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Jon Norton Fantasy Portrait - Yves de Contades

Jon Norton, Senior Designer, Southbank Centre:
It's funny being in front of the camera.  Uncomfortable really. I'm usually happiest solving problems and directing others to do the same. Anticipating the potential suffering, I simply decided to sit somewhere I'd feel at ease.

The second solution to 'the fear' was to employ the services of my dog. 
Always comfortable in front of a camera, Jack (surname not Russell), as any
terrier owner would testify, would happily draw the attention to his activity.

I guess what I wanted to suggest was that it's in this type of scene -
waiting at the entrance to umpteen rabbit holes - that I learned a patience,
a fascination with observation. From studying the smallest of imperfections
on a leaf, or watching an ant carry a fallen comrade through a forest of
grass, to the enormity of the surrounding landscape and shadows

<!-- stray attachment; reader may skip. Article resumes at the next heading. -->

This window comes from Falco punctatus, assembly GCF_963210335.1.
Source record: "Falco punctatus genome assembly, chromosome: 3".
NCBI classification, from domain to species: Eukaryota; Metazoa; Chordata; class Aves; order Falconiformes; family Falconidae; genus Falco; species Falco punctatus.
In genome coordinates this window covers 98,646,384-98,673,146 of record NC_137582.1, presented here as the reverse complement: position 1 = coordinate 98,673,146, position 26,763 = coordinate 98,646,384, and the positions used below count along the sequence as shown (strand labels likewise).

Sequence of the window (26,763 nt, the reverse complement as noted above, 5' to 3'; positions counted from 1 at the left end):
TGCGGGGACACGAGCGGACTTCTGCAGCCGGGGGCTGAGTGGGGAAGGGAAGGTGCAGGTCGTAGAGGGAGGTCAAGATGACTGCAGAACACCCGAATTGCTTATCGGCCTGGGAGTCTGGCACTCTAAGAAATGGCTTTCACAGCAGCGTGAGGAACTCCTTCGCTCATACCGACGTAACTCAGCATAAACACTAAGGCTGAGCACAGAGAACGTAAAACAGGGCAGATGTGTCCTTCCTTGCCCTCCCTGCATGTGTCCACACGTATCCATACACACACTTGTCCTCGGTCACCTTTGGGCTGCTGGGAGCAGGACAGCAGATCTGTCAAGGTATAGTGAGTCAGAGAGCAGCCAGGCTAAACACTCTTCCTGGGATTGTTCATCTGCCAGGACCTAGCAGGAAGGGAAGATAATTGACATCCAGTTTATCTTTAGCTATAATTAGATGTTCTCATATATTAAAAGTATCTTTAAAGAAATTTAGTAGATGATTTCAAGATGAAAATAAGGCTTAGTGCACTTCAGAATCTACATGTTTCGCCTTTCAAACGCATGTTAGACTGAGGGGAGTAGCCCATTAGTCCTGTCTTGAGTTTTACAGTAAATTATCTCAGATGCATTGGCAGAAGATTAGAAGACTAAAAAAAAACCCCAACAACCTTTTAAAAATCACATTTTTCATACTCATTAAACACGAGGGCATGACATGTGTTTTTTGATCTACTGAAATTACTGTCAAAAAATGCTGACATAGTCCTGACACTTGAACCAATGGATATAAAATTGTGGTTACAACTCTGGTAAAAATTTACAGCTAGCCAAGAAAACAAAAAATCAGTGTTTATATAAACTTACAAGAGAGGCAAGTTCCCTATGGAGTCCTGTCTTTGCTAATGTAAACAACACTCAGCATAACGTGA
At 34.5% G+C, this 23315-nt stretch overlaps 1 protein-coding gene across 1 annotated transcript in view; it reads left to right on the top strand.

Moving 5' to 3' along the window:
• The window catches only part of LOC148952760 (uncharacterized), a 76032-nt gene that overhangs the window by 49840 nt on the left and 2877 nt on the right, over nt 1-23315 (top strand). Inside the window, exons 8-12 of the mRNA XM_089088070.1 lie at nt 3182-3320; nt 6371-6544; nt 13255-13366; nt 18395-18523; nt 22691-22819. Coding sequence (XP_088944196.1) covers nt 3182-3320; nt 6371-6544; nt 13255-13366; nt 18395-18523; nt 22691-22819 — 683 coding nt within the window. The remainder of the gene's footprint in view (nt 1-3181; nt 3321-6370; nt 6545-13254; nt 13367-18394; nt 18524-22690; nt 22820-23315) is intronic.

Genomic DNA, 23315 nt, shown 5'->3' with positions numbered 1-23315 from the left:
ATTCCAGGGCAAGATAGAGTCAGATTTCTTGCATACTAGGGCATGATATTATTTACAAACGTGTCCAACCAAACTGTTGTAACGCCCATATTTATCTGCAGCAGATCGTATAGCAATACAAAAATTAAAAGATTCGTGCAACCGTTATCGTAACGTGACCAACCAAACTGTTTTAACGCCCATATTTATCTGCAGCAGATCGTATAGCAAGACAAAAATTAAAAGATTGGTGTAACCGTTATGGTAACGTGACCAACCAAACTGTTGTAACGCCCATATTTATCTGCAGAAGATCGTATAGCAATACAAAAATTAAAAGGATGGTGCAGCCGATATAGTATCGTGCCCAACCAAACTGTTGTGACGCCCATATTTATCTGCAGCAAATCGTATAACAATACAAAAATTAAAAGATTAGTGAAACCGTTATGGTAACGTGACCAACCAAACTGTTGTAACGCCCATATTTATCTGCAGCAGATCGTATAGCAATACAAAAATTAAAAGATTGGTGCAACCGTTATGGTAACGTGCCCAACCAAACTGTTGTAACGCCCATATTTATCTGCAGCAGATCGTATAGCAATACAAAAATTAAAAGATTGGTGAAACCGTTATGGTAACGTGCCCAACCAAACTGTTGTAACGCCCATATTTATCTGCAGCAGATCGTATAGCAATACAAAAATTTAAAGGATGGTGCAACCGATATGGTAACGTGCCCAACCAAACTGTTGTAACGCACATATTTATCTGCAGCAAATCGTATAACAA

slowly turning on their axis.

It was about learning the importance of looking. From a distance. From close
up. It was this that triggered my love of design and which continues to
inspire me.

Dr Cecilia d'Felice's psychological interpretation:
There is a still calm to this portrait of man with dog on heath that is gentle and thoughtful. It has a timeless unpretentious quality to it, one in which we can identify with the happy companionship of man and dog, taking in the fresh air and having time and space to think.
Jon’s Jack Russell stands guard, surveying the landscape happily as tail wagging scout. The portrait has a retro feel. Jon looks Sting like in repose; gazing afar, stimulated by the view, he becomes panoramic.
The tussocky ground that surrounds him create an impression that life has not always been smooth, but standing aloft he has overcome, intimated by the feet square and strong. A play of sunshine lights up his face creating a golden halo that gives the portrait a magical quality. Nature is important to this man. He finds refuge and inspiration in its seasonal variations and his soul is fed. Relationships too are significant, as exemplified by the terrier, and a warm sense of togetherness pervades.